So, I think herbs, acidity, salt, pepper, and stuff like olive oil. And, you can season quite generously. Back up to the level which turns you on when you're on the fast food, and what you want to do is just set yourself the task of weaning yourself off silly amounts of salt.

Question from Paul Jones:

I like yams but don't like adding sugar or marshmallows to them. What can I do with them?

Answer from Jamie Oliver:

Prep the yams as you normally would. Chop it up, toss it in a little olive oil and get some hard herbs like rosemary, thyme or bay, or a mixture of, and bash the living daylights out of it. Add a little garlic into that, you can do it in a metal bowl with a rolling pin or a pestle and mortar, hit it with salt and pepper, and sweet things like carrots, sweet potatoes and squash. They love a little bit of background spice, a tiny little bit of chili, you won't taste it as chili, don't worry, I'm not going to blow your head off, but it'll bring out that nuttiness. Bang it in a roasting hot oven at full whack and as soon as you close that door, you turn that down. Say 280 — 300 degrees and let the oven do the work. It will roast it and condense it and almost sun-dry it. You will get huge sweetness, nuttiness, and those herbs, garlic and tiny bit of chili will give you a slap round the face of happiness like you've never had before.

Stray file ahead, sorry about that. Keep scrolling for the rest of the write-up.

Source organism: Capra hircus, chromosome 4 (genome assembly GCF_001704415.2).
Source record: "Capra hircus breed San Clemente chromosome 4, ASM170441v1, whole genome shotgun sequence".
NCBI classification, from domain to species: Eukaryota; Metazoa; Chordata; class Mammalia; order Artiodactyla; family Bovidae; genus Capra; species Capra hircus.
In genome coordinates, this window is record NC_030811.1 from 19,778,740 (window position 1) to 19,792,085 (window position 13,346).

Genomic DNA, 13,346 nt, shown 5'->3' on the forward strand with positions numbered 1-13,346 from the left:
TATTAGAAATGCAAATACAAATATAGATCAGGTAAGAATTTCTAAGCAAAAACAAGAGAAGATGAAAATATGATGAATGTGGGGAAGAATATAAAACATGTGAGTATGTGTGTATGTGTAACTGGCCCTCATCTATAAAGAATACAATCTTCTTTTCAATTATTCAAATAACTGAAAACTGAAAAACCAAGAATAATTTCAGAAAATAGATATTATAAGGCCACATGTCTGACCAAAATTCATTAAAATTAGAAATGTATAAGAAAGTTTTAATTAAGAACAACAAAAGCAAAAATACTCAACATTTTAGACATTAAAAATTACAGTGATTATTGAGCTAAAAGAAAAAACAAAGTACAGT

Question from Matthew Graham.

What would be a great vegetarian main course to sit beside the turkey at Thanksgiving?

Answer from Jamie Oliver:

In some respects I think it's actually rather patronizing to give a vegetarian their own special meal because when I do a killer roast dinner you know with all the trimmings, if I took the meat element away, it doesn't bother me. I make roast vegetables and season them nicely and I serve incredible winter greens. This creates a whole extravaganza of flavors and textures you don't really need anything else.

Every single vegetable I flavor or roast, I try purposefully to use salt and pepper, some fat and some form of acidity. If you take a carrot and let's say you want to roast it: season it with thyme and squeeze a Clementine on it and add a little bit of orange zest. Roast that baby until it's all lovely and delicious. You can also roast a turnip or a potato, but hit it with a different herb or hit it with a different form of acid, or even a different form of fat. If you start applying the salt, pepper, fat, acid and herb and mix it up a bit on different veg, I'm telling you, you'll blow your friends away.

Squash and mushrooms are very good. Risottos are kind of cute. You can basically make your suffrito, which is celery and onion, slowly cook it, put the rice in it, half cook it until it's five minutes away, and you can do that the day before and just have a pot of stock. And that little baby you can bring back to the pot in five minutes and just literally but some pan fried mushrooms that you've cooked in some butter, herb and garlic. You can have them in chunks, or run a knife through it on the board and have it really finely chopped so it goes grey and dark and intense. That's always good. Frankly, a really good roast squash soup is killer with some nice croutons and stuff like that. If you've got bread on the table and delicious salad and incredible vegetables, that's plenty going on.